President Robert Kocharyan has unveiled constitutional amendments that seek to strengthen checks and balances on governmental authority. While most Armenians agree on the need to revise the 1995 Basic Law, the process of adopting constitutional amendments figures to arouse intense controversy.
In mid-July, Kocharyan fulfilled a campaign pledge to promote greater balance in government, officially presenting to Parliament a package of amendments that attempt to refine the responsibilities of the various branches of government. The amendments, which were prepared by a working group of legal experts, have four goals: improving human rights protection, delimiting presidential powers, enhancing judicial independence, and fostering local self-governance. Felix Thokhian, the head of the working group and a member of the Constitutional Court, said the amendments are substantial enough to name the resulting document a completely new version of the current Basic Law.
Kocharyan and most political party leaders oppose radical changes, such as the creation of a parliamentary republic. They argue that the principles enshrined in the 1995 Constitution have proven their viability, pointing out that Armenia has survived two constitutional crises: the early presidential elections in 1998(caused by resignation of Levon Ter-Petrossyan) and the terrorist act of October27, 1999. Kocharyan's amendments accordingly support the so-called "French model," which provides for stronger executive authority than in the American or British political systems.
The working group's most extensive changes, says Thokhian, concern human rights. The amendments entitle every Armenian to petition the Constitutional Court (in the present Constitution, only the president, the government and one third of the Parliament members are given such a right). It would also give citizens the right to appeal cases to international courts, and declares that the state must protect everyone within its borders, whether or not that person is Armenian. These measures adopt common international principles.
In addition, the amendments would reduce presidential power. Until now, Armenia's president has basically controlled not only the executive, but, to a significant extent, the judicial branch. Kocharyan's amendments would restrict his duties mainly to international affairs, arbitration involving disputes among the branches of government, and command of the armed forces. Other prerogatives would revert to the Prime Minister.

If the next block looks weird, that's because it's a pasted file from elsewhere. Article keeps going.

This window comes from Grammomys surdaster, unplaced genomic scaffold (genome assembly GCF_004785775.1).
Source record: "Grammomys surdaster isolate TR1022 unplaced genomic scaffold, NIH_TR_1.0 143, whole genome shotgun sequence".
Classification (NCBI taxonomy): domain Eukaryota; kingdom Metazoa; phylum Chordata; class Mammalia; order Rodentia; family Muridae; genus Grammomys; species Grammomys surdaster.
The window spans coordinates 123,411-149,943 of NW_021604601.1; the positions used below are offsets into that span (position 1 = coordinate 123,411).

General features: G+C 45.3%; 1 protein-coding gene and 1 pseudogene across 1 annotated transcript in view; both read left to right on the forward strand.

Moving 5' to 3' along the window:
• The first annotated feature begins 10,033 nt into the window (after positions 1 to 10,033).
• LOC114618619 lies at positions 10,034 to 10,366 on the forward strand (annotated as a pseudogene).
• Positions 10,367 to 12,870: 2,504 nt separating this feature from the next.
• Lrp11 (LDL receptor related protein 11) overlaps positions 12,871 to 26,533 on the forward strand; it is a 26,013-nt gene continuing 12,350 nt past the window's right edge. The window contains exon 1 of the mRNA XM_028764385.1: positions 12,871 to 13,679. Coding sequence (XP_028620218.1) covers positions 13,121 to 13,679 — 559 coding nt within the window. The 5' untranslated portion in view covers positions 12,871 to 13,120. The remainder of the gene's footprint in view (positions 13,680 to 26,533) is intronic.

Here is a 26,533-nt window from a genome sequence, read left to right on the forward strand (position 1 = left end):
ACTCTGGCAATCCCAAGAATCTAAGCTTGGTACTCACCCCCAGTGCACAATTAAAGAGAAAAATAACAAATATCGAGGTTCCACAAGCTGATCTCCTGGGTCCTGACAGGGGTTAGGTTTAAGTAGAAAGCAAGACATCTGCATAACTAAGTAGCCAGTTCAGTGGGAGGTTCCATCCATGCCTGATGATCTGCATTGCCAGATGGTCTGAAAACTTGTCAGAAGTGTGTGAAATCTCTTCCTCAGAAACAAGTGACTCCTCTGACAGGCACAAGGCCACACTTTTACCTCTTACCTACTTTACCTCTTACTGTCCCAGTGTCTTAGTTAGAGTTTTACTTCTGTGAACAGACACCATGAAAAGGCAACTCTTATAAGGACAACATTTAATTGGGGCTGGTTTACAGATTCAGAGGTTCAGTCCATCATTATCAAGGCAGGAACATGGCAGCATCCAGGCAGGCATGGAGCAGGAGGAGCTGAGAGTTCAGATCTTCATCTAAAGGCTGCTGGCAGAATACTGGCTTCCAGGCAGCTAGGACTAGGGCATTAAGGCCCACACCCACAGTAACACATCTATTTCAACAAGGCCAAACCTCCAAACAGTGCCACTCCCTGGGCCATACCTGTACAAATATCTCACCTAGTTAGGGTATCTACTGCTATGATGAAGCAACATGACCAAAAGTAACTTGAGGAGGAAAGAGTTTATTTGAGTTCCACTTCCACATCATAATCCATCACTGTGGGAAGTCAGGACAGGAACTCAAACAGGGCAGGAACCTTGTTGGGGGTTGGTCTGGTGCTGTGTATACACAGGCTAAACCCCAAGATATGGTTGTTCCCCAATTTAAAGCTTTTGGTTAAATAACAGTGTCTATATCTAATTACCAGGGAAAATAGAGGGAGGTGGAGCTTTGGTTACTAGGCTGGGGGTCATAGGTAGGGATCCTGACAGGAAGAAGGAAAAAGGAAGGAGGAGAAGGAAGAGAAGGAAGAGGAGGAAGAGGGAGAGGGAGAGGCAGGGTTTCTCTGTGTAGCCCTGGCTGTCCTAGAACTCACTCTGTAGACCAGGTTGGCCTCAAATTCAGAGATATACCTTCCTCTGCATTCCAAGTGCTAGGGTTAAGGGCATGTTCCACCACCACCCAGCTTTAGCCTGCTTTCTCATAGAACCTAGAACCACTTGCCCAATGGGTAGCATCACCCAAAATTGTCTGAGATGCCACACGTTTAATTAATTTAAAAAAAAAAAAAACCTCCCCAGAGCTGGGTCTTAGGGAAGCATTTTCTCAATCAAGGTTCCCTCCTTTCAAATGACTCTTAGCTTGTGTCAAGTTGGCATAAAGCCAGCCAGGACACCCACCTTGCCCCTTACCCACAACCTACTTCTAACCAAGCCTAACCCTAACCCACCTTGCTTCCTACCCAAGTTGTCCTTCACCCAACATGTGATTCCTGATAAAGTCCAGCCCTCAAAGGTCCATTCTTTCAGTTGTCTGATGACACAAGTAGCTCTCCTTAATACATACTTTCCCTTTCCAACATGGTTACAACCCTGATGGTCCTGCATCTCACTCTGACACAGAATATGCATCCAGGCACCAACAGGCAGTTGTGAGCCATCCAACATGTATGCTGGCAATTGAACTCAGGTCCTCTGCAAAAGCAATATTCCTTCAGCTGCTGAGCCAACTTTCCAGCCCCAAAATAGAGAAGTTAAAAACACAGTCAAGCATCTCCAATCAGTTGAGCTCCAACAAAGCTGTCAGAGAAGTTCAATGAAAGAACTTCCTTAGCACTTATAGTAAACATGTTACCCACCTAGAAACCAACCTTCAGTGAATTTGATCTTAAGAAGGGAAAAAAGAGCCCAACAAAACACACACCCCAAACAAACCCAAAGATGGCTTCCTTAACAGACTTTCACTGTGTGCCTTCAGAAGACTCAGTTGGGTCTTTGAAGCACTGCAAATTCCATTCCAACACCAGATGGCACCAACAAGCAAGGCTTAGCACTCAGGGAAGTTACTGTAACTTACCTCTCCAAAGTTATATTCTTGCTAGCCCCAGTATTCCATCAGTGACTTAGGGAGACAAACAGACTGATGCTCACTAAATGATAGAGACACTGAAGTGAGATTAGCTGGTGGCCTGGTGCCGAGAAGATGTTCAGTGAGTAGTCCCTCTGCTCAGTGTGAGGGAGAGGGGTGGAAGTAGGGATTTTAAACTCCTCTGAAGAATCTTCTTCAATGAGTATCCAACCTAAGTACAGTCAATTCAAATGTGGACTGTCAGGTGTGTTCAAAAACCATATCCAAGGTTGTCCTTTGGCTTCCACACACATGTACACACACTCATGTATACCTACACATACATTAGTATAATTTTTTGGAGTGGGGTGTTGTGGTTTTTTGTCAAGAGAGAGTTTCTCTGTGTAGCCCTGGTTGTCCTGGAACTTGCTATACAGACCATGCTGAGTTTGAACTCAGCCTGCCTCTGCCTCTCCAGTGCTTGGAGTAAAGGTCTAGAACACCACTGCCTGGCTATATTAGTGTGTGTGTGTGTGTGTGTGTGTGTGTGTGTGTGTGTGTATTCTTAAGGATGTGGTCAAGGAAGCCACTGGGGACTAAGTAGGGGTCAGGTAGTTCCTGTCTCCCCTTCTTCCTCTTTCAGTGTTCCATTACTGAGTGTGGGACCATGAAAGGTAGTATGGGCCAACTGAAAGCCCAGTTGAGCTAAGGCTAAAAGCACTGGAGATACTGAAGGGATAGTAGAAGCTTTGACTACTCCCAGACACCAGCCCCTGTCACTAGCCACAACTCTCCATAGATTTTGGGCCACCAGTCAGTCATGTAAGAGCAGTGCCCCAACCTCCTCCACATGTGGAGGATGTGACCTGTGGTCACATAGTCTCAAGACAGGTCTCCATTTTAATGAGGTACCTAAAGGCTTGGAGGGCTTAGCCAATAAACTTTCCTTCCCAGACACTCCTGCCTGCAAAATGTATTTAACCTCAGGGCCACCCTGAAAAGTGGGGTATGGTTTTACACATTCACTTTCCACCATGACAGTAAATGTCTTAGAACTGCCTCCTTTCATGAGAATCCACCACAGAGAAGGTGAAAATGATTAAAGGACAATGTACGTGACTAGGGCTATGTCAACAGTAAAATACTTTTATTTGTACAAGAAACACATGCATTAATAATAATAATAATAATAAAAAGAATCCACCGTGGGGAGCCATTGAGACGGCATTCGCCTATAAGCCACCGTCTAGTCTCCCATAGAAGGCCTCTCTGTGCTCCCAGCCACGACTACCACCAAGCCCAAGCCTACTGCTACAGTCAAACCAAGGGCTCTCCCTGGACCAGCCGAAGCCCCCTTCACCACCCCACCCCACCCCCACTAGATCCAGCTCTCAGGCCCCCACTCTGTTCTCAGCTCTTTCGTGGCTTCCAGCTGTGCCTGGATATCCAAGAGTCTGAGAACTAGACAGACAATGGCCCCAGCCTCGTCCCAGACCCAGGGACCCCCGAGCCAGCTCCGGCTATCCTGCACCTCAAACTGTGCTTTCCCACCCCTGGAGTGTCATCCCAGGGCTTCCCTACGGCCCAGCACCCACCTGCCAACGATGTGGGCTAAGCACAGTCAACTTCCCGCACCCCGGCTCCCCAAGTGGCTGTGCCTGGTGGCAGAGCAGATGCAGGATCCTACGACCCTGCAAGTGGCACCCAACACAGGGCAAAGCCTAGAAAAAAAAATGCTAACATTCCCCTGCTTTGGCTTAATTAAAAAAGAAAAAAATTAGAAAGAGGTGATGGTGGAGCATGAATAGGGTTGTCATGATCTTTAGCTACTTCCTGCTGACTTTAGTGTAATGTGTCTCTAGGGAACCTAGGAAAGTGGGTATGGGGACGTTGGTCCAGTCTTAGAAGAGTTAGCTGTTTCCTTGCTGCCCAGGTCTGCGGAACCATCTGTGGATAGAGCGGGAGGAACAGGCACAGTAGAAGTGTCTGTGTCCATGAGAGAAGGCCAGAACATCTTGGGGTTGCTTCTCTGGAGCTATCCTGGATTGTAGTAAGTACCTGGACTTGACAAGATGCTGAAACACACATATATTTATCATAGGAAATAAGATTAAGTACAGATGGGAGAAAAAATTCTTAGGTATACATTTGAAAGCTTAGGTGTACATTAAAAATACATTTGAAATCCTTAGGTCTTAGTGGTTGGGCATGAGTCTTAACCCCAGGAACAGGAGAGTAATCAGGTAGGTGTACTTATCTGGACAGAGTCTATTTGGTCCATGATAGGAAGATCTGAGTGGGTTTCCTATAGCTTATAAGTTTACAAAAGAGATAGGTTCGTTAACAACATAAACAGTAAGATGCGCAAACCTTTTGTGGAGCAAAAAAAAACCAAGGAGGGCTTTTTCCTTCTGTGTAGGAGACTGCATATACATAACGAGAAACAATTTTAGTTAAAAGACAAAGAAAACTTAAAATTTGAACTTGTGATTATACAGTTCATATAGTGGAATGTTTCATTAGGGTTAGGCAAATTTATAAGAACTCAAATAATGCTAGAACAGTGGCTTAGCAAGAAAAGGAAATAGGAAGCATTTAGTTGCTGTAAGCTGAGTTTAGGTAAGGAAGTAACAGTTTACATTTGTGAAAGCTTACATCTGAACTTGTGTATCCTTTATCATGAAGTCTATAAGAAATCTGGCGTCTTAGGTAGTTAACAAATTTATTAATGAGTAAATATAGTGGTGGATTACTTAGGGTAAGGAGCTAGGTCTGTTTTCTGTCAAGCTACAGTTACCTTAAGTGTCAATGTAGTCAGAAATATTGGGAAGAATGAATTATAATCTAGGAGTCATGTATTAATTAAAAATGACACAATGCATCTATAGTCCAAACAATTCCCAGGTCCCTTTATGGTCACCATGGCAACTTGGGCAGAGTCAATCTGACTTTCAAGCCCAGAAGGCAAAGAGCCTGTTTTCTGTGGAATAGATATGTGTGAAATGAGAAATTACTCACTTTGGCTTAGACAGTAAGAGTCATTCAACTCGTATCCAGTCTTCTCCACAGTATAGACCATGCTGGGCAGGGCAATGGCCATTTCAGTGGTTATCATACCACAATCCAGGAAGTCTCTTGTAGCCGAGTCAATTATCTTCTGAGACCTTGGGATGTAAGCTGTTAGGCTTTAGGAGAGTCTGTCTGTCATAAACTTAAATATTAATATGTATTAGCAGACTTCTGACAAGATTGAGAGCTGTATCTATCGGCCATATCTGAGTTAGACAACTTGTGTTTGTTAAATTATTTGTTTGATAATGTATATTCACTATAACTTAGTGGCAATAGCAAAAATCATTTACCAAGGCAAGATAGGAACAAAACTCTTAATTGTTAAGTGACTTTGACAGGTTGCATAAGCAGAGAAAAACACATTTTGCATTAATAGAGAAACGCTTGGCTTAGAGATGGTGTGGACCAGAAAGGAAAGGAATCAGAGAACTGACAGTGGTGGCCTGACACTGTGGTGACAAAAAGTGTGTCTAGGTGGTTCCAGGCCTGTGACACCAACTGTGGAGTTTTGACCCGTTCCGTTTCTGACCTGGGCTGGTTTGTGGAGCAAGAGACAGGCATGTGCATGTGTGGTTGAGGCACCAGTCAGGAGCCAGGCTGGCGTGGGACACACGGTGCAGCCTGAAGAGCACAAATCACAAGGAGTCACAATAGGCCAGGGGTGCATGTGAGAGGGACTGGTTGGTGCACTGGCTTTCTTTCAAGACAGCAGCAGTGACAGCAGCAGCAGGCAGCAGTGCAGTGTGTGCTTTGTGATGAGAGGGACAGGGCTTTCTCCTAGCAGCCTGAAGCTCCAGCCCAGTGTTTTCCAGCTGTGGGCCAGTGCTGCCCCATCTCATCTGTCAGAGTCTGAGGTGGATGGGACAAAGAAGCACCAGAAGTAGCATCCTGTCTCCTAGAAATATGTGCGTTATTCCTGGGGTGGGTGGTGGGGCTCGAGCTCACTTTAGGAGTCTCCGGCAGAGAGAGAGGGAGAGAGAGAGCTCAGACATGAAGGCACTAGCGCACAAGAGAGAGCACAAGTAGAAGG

The proposed changes would also introduce checks and balances into the process of cabinet appointments and dismissals. In the judicial sphere, the amendments would require special impeachment proceedings to get rid of judges, while granting local government bodies expanded powers. These features drew nods from the Council of Europe, an organization that Armenia joined earlier this year and that strongly endorses broad constitutional amendments.
How will the package go over in Armenia? Political parties at this early stage are reluctant to take a strong position. Official discussions in the National Assembly are to begin next month ahead of a spring referendum, but experts are reluctant to make any predictions on the outcome. Some say that Kocharyan's package, despite refining many issues related to governmental responsibilities, nevertheless leaves many questions unanswered.
The status of Yerevan, the country's capital, is one of the most prominent open questions. Under the present Constitution, the country is divided into eleven provinces (marzs), with governors appointed by the Central government. Unlike smaller communities, Yerevan is given the status of a marz and thus has no self-government. This structure, strange at first glance, reflects the fact that Yerevan harbors one third of the country's population and most of its industry. An elected Mayor of Yerevan might have so much influence as to become a competitor to the national government. At the same time, the national government has trouble budgeting and governing the city. Tokhian's group suggests Yerevan be granted the status of a community, while leaving open the question whether its Mayor should be elected or appointed. Opponents claim that, in this case, the Yerevan community will be able to handle most of the country's consolidated budget, thus increasing inequality between the capital and the provinces.
The process for constitutional change promises to be lengthy. The current Constitution requires a referendum before any amendment can take effect. Referenda can only come before the public after the proposed amendments win the approval of the National Assembly. The amendments presented by the commission concern 46 percent of the present text, plus over 20 new articles proposed. Even if Parliament reaches consensus (which will be far from easy), adopting these amendments via a referendum will remain a huge logistical problem.
The logistical challenges are such that Paruir Hayrikian, leader of a pro-government party and the head of the Presidential Human Rights commission, suggested a preliminary referendum changing only one article of the Constitution, that on the mode of making amendments. Hayrikian says this article needs to be changed to allow Parliament to perform at least part of the amendment without referendum.
Haroutiun Khachatrian is a Yerevan-based writer specializing in economic and political affairs.